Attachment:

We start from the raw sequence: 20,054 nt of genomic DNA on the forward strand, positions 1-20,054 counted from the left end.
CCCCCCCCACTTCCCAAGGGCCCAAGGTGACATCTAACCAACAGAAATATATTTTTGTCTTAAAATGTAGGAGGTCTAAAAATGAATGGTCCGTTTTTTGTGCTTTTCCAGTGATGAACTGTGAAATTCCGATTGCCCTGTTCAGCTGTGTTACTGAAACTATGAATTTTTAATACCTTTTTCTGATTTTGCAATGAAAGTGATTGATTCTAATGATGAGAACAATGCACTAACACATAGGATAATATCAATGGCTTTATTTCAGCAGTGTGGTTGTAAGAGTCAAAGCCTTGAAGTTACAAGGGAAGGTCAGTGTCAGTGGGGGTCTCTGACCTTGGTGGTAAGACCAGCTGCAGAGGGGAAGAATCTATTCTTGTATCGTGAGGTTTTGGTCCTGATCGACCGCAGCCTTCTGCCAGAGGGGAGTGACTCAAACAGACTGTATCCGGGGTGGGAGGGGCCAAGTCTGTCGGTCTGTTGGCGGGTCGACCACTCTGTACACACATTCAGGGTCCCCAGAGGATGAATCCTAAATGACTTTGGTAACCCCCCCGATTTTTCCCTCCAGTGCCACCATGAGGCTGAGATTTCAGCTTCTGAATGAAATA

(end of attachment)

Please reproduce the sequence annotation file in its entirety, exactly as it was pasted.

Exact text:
We start from the raw sequence: 20,054 nt of genomic DNA on the forward strand, positions 1-20,054 counted from the left end.
CCCCCCCCACTTCCCAAGGGCCCAAGGTGACATCTAACCAACAGAAATATATTTTTGTCTTAAAATGTAGGAGGTCTAAAAATGAATGGTCCGTTTTTTGTGCTTTTCCAGTGATGAACTGTGAAATTCCGATTGCCCTGTTCAGCTGTGTTACTGAAACTATGAATTTTTAATACCTTTTTCTGATTTTGCAATGAAAGTGATTGATTCTAATGATGAGAACAATGCACTAACACATAGGATAATATCAATGGCTTTATTTCAGCAGTGTGGTTGTAAGAGTCAAAGCCTTGAAGTTACAAGGGAAGGTCAGTGTCAGTGGGGGTCTCTGACCTTGGTGGTAAGACCAGCTGCAGAGGGGAAGAATCTATTCTTGTATCGTGAGGTTTTGGTCCTGATCGACCGCAGCCTTCTGCCAGAGGGGAGTGACTCAAACAGACTGTATCCGGGGTGGGAGGGGCCAAGTCTGTCGGTCTGTTGGCGGGTCGACCACTCTGTACACACATTCAGGGTCCCCAGAGGATGAATCCTAAATGACTTTGGTAACCCCCCCGATTTTTCCCTCCAGTGCCACCATGAGGCTGAGATTTCAGCTTCTGAATGAAATA